May 1, 2010


TC3 prof studies CHS dropouts

12 former students say they wanted more individual attention

StudentsBob Ellis/staff photographer
Students arrive at Cortland Junior/Senior High School in this file photo. As the school works to lower its dropout rate, a Tompkins Cortland Community College professor who spoke with 12 students who left school early has found dropouts need to see why their classes matter.

Staff Reporter

DRYDEN — Students who dropped out of Cortland High School recently did so partly because school held little relevance to their lives, a Tompkins Cortland Community College professor said Thursday.
Jeanne Cameron, a sociology professor, told the college’s board of trustees that her recent study of 12 dropouts showed that these students wanted to see why their classes mattered.
They also wanted more individual attention, and felt teachers at the school favored athletes, students from high-income families and students who learned material easily, making less work for the teachers.
Cameron said she interviewed seven males and five females, ages 16 to 21, for a book she is writing, conducting several interviews with each. Eleven were white and one was black.
Asked for an example, Cameron said one boy told her that he had known since elementary school that he would drop out in high school. He said nothing seemed relevant to him.
When she asked what did seem relevant, he said, “Cars.” She suggested he take BOCES courses in automobile technology, but he said, “No, I know how to put a car together. I meant the impact of cars on history, on our society.”
Cameron said she plans to share her study with Cortland district officials.
She contacted the former students after they were recommended by Cortland Youth Bureau staff. She said some were friends of her children’s friends.
Asked if the students left school because they had children, Cameron said no, although two had children now, since dropping out.
City Superintendent of Schools Larry Spring said Cameron’s findings match some of what he and his staff have found, as they continue to work on lowering Cortland’s dropout rate.
“We have interviewed many more than 12 students, although not in that depth, and from that and looking at data, her findings are in line with what we have found,” Spring said Friday. “Not just for us but for dropouts in general.”
Spring said students from low-income backgrounds have long struggled in school, perhaps because their home life does not fit with school life and because teachers tend to come from higher income levels.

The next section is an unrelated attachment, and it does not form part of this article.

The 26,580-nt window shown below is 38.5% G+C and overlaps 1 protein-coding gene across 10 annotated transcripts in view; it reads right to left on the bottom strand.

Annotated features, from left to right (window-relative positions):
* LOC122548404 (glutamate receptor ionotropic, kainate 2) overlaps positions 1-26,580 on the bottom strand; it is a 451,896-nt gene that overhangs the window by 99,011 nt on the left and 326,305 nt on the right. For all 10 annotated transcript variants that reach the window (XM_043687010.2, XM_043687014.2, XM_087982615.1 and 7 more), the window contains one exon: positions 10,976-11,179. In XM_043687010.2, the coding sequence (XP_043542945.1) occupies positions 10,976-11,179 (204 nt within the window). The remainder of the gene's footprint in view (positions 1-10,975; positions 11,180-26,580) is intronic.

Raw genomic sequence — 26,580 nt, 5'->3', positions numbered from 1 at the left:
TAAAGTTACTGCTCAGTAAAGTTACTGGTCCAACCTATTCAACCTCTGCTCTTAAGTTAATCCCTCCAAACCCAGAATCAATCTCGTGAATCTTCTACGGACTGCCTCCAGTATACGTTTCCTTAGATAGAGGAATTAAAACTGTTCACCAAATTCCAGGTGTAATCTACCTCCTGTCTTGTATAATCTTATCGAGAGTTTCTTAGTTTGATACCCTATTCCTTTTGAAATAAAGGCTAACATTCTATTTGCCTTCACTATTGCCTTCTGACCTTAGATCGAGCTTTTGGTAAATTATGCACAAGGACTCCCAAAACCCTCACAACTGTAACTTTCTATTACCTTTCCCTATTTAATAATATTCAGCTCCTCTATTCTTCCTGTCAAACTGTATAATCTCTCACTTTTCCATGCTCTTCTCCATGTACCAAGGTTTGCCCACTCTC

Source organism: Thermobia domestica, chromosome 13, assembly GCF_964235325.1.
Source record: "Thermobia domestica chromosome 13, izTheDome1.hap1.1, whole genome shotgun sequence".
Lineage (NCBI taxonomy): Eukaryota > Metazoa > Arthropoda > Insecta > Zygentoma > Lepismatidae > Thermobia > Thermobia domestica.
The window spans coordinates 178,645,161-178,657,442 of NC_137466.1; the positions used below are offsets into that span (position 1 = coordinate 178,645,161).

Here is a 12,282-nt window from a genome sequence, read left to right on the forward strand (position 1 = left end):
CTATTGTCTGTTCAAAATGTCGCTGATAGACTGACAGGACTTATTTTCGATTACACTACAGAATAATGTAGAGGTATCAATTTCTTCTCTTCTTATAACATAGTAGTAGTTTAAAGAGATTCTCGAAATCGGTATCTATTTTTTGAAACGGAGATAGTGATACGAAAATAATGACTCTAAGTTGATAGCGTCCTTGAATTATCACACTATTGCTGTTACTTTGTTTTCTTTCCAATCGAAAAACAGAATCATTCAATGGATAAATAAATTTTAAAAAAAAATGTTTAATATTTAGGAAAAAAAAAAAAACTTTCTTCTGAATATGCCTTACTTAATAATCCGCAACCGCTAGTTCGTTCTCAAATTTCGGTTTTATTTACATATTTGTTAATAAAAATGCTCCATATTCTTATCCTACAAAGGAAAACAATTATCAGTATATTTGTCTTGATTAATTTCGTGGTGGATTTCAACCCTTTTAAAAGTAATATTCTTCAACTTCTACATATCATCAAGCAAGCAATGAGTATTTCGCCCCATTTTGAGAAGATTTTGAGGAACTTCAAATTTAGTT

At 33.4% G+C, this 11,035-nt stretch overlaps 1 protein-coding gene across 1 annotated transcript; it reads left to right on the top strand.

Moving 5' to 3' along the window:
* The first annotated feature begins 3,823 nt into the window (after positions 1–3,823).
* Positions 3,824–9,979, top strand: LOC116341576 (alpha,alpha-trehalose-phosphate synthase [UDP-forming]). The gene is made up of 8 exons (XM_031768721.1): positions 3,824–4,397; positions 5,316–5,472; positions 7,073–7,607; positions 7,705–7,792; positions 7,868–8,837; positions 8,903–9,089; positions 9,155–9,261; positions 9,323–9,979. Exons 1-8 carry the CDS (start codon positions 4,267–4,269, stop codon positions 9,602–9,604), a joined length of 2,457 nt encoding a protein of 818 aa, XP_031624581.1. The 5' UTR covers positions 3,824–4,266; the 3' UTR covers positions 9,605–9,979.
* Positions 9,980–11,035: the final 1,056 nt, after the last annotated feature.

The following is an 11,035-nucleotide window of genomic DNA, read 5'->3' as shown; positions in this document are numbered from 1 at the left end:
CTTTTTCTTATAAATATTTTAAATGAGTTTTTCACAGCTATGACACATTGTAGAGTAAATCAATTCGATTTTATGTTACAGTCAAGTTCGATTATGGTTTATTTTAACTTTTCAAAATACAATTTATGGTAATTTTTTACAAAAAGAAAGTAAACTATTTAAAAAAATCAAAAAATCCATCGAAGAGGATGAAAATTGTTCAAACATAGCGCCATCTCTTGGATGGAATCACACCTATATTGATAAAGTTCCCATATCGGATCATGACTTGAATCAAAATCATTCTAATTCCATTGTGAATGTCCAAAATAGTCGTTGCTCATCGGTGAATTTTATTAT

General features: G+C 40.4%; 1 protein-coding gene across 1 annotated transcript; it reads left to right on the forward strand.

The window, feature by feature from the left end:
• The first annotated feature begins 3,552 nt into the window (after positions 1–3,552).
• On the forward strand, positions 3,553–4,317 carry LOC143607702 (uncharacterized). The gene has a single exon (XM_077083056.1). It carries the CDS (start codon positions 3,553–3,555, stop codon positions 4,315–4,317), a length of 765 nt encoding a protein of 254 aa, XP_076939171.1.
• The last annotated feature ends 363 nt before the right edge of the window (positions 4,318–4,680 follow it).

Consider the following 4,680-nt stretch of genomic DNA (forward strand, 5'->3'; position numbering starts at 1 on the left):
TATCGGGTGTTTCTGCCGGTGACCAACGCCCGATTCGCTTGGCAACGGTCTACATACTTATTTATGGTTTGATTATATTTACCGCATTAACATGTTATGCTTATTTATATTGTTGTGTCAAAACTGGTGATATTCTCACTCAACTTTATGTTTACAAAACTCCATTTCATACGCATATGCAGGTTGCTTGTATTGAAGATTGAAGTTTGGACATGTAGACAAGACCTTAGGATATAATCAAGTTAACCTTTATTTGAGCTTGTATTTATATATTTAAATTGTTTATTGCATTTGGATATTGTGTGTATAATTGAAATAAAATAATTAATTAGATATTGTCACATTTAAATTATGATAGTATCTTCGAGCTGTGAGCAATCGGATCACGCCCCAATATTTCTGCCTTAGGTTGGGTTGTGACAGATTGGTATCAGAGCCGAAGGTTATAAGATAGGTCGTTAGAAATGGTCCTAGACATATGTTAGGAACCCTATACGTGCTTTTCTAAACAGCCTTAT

“This leads to a chicken-and-egg kind of thing, where the student spends eight hours a day in a place of frustration where he does not do well,” Spring said. “Or he wonders why people talk one way at home but he can’t talk that way at school.”
These students feel alienated at school, and sometimes feel that teachers value other kinds of students besides them.
He said the district has closed the gap between income level and test performance in some grades and schools, but low-income students still do not enroll in honors courses at a high rate.
“So there are kids who have jumped through a hoop but we haven’t really hooked them yet, we have to get them to like school and feel at home there,” Spring said.
District staff who work with students who struggle, including those at risk of dropping out, do a great deal of individual work.
“It amounts to spending 80 percent of your time on 20 percent of the student population,” he said.
Some high school students should be done with school at 16, Cameron said, because her studies have shown that many students, not just those who quit school, finish high school feeling that they have learned little of relevance.
“My recommendation is, cut ’em loose, and if they’re not ready for college, find something else for them,” she said.
Spring said school should be constantly rebuilt to fit students. He thinks 16 is too young to be leaving school, in general, although some people that young could go to college or into the workplace.
Cortland is approaching having 100 percent of its seniors accepted at colleges or schools, Spring said.
He said two Cortland seniors will receive their high school diplomas in June and then receive an associate’s degree from TC3.


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